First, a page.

In a streamed ceremony, NYU celebrates the Class of 2020

Image with text Congratulations Class of 2020

NYU Law celebrated its 2020 graduates with a virtual ceremony on Thursday, May 21, honoring the achievements of more than 1,100 JD, LLM, JSD, MSL, MS, and Advanced Certificate recipients. Anthony Foxx ’96, chief policy officer of Lyft and former US Secretary of Transportation, was the keynote speaker, while Eremipagamo Amabebe ’20 and Sakeena Moeen LLM ’20 addressed their classmates. The event also featured remarks and congratulations from other members and friends of the law school community, including former Secretary of State Hillary Clinton; Justice Ruth Bader Ginsburg; and US Representatives Diana DeGette ’82, Hakeem Jeffries ’97, and Scott Peters ’84.

The streamed event followed a spring semester like no other, as the Law School responded to the advent of COVID-19 by executing a rapid shift to distance learning. As he noted the wide range of the class’s accomplishments, Dean Trevor Morrison praised the graduates for their perseverance in the face of crisis.

“Resilience is a key to success in law school and in the law more generally, but you have been called upon to exhibit resilience sooner and differently than any of us ever expected, and you have risen to the challenge,” he said.

Other speakers also reflected on the pandemic and the role that NYU Law graduates will play in the response to and recovery from the crisis. “Expect the unexpected,” Foxx told the graduates, while also advising them to renew their connections to family and friends and to continue learning in preparation for challenges ahead.

“My final bit of advice to you is to never, ever, ever give up on the public service mission that so many of you came to law school to work towards,” he said. “…In this time of challenge and tragedy and seeming overwhelming odds, we have a responsibility as lawyers to use our training to use what we know to help solve problems.”

David Tanner ’84, chair of the Law School’s Board of Trustees, echoed Foxx’s call. “I can say with certainty that in this time of national crisis we need your leadership more than ever,” Tanner said. “Our country and our world need you to follow in the path of your fellow law school alumni who have gone on to take leadership roles in private practice or in business, as judges, prosecutors, or in government positions, or in public service, in elected office, or at nonprofits. As NYU Law graduates, you have the skills required to lead our society, even as the demands of leadership are evolving quickly.”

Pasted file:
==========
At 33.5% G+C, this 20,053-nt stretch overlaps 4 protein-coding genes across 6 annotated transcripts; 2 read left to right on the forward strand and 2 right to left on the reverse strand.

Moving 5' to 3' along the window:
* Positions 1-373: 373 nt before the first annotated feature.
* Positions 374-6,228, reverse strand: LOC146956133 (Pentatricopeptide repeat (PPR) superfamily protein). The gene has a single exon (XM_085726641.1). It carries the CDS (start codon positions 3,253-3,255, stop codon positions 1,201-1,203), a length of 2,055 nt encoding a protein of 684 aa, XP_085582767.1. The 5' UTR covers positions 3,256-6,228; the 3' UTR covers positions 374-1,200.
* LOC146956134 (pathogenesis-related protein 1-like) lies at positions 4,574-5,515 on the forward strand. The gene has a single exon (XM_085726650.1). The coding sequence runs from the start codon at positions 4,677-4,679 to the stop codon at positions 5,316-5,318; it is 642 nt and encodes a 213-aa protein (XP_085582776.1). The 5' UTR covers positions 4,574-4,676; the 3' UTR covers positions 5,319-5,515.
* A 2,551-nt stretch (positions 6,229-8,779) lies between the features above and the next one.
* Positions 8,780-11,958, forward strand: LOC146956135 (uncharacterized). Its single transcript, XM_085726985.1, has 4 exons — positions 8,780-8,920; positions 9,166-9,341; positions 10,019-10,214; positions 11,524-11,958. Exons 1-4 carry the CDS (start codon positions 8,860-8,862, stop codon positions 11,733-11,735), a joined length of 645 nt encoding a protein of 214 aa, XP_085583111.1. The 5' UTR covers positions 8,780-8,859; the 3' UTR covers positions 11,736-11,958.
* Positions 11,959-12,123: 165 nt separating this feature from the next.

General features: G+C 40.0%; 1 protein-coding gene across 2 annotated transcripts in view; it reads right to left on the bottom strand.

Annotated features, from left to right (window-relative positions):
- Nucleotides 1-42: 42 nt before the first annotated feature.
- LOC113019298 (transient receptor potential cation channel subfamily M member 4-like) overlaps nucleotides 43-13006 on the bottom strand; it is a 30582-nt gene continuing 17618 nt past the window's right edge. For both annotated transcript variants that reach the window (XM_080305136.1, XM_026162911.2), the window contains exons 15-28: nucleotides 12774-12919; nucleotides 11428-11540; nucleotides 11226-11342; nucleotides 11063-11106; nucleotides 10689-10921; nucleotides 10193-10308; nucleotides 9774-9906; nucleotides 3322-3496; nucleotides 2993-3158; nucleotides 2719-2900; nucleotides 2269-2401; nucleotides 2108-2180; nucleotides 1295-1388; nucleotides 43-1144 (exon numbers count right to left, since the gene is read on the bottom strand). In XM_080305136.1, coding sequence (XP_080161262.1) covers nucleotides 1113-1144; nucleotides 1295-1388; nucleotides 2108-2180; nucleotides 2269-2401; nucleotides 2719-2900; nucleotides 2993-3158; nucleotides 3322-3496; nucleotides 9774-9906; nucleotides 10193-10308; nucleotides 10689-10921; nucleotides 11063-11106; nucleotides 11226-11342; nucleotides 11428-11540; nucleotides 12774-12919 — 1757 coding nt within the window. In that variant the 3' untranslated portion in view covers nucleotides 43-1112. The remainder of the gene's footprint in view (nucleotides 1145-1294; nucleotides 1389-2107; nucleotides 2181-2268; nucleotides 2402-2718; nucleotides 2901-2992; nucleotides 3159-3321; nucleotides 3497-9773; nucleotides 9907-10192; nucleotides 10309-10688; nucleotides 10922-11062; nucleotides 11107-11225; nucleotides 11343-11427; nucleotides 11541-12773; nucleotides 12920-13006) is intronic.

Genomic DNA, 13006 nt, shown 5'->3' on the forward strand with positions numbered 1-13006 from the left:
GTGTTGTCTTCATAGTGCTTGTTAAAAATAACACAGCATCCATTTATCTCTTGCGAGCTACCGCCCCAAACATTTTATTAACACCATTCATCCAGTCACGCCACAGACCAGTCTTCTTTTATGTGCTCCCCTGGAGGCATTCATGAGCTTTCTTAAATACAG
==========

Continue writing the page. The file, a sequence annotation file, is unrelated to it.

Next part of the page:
Moeen noted that her LLM class has had a unique experience as a result of the COVID-19 pandemic. Along with uncertainty, fear, and other stresses, she said, the outbreak also “brought with it allegiance and congregation. It tested us lawyers and forced us to rely on our primal skills, our academic adversities, our diverse upbringings, our cultural differences. And we were all forced to be stripped down to our most authentic selves."

“This crisis taught us a lot,” she said. “And that is what the LLM year is really meant to be about. And I know that I would not have wanted to learn this lesson anywhere other than at the New York University School of Law.”

In her remarks, Amabebe recalled hearing Kenji Yoshino, Chief Justice Earl Warren Professor of Constitutional Law, speak about identity and the power of the authentic self at her JD class’s orientation in August 2017. “I can't imagine there's a member of this class who would say they are the same person today that they were when they arrived in Greenwich Village three years ago,” Amabebe said. “But I hope and I believe that we have all changed for the better. That we are tougher, and wiser, that our wells of courage are deeper, our convictions stronger, our commitments both more nuanced and more steadfast than when we arrived.”

“I hope that as we move forward through the current challenge, and all the challenges yet to come, that we will all carry on the commitment we learned at orientation to being our authentic selves, since this is in itself a service to our communities—perhaps even the greatest service, since it empowers others to do the same,” she said.

Posted May 19, 2020. Updated May 22, 2020.